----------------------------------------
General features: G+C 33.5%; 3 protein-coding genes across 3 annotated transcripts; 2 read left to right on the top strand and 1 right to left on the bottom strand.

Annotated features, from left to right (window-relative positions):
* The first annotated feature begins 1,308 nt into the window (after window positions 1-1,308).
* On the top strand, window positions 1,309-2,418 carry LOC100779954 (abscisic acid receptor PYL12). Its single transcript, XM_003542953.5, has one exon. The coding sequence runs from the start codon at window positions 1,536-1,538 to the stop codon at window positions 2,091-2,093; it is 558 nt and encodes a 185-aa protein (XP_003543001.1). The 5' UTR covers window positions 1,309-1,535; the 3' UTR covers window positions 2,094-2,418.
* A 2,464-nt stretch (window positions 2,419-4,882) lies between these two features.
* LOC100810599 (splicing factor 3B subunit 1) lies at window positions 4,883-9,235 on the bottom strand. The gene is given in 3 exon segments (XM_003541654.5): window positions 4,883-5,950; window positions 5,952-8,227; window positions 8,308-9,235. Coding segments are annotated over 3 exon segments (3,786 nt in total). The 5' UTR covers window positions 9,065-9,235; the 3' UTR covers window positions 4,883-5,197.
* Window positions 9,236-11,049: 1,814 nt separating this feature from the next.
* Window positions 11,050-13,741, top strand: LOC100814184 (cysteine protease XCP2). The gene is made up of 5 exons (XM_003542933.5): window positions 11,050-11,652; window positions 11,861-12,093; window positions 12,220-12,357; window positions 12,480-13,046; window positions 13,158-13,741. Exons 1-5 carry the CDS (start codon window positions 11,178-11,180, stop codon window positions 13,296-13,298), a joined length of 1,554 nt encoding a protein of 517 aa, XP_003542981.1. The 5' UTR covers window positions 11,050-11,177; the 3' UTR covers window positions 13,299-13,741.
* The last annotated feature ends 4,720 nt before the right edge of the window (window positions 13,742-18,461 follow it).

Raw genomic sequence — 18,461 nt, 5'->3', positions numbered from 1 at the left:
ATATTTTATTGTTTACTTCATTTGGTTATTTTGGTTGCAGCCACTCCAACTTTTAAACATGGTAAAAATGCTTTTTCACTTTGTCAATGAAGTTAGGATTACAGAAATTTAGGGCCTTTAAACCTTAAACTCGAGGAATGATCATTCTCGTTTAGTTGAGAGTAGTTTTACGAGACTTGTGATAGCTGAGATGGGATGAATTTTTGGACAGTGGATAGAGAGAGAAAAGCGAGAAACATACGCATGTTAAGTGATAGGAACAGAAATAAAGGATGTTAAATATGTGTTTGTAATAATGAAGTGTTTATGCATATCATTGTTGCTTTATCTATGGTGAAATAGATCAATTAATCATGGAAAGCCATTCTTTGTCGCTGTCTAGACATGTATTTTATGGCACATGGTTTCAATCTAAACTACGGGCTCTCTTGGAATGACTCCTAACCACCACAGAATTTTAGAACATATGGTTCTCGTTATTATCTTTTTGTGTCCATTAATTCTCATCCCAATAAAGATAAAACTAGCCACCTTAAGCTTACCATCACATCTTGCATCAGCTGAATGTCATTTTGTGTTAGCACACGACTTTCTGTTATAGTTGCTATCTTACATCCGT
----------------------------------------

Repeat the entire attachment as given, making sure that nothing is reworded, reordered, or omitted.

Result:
General features: G+C 33.5%; 3 protein-coding genes across 3 annotated transcripts; 2 read left to right on the top strand and 1 right to left on the bottom strand.

Annotated features, from left to right (window-relative positions):
* The first annotated feature begins 1,308 nt into the window (after window positions 1-1,308).
* On the top strand, window positions 1,309-2,418 carry LOC100779954 (abscisic acid receptor PYL12). Its single transcript, XM_003542953.5, has one exon. The coding sequence runs from the start codon at window positions 1,536-1,538 to the stop codon at window positions 2,091-2,093; it is 558 nt and encodes a 185-aa protein (XP_003543001.1). The 5' UTR covers window positions 1,309-1,535; the 3' UTR covers window positions 2,094-2,418.
* A 2,464-nt stretch (window positions 2,419-4,882) lies between these two features.
* LOC100810599 (splicing factor 3B subunit 1) lies at window positions 4,883-9,235 on the bottom strand. The gene is given in 3 exon segments (XM_003541654.5): window positions 4,883-5,950; window positions 5,952-8,227; window positions 8,308-9,235. Coding segments are annotated over 3 exon segments (3,786 nt in total). The 5' UTR covers window positions 9,065-9,235; the 3' UTR covers window positions 4,883-5,197.
* Window positions 9,236-11,049: 1,814 nt separating this feature from the next.
* Window positions 11,050-13,741, top strand: LOC100814184 (cysteine protease XCP2). The gene is made up of 5 exons (XM_003542933.5): window positions 11,050-11,652; window positions 11,861-12,093; window positions 12,220-12,357; window positions 12,480-13,046; window positions 13,158-13,741. Exons 1-5 carry the CDS (start codon window positions 11,178-11,180, stop codon window positions 13,296-13,298), a joined length of 1,554 nt encoding a protein of 517 aa, XP_003542981.1. The 5' UTR covers window positions 11,050-11,177; the 3' UTR covers window positions 13,299-13,741.
* The last annotated feature ends 4,720 nt before the right edge of the window (window positions 13,742-18,461 follow it).

Raw genomic sequence — 18,461 nt, 5'->3', positions numbered from 1 at the left:
ATATTTTATTGTTTACTTCATTTGGTTATTTTGGTTGCAGCCACTCCAACTTTTAAACATGGTAAAAATGCTTTTTCACTTTGTCAATGAAGTTAGGATTACAGAAATTTAGGGCCTTTAAACCTTAAACTCGAGGAATGATCATTCTCGTTTAGTTGAGAGTAGTTTTACGAGACTTGTGATAGCTGAGATGGGATGAATTTTTGGACAGTGGATAGAGAGAGAAAAGCGAGAAACATACGCATGTTAAGTGATAGGAACAGAAATAAAGGATGTTAAATATGTGTTTGTAATAATGAAGTGTTTATGCATATCATTGTTGCTTTATCTATGGTGAAATAGATCAATTAATCATGGAAAGCCATTCTTTGTCGCTGTCTAGACATGTATTTTATGGCACATGGTTTCAATCTAAACTACGGGCTCTCTTGGAATGACTCCTAACCACCACAGAATTTTAGAACATATGGTTCTCGTTATTATCTTTTTGTGTCCATTAATTCTCATCCCAATAAAGATAAAACTAGCCACCTTAAGCTTACCATCACATCTTGCATCAGCTGAATGTCATTTTGTGTTAGCACACGACTTTCTGTTATAGTTGCTATCTTACATCCGT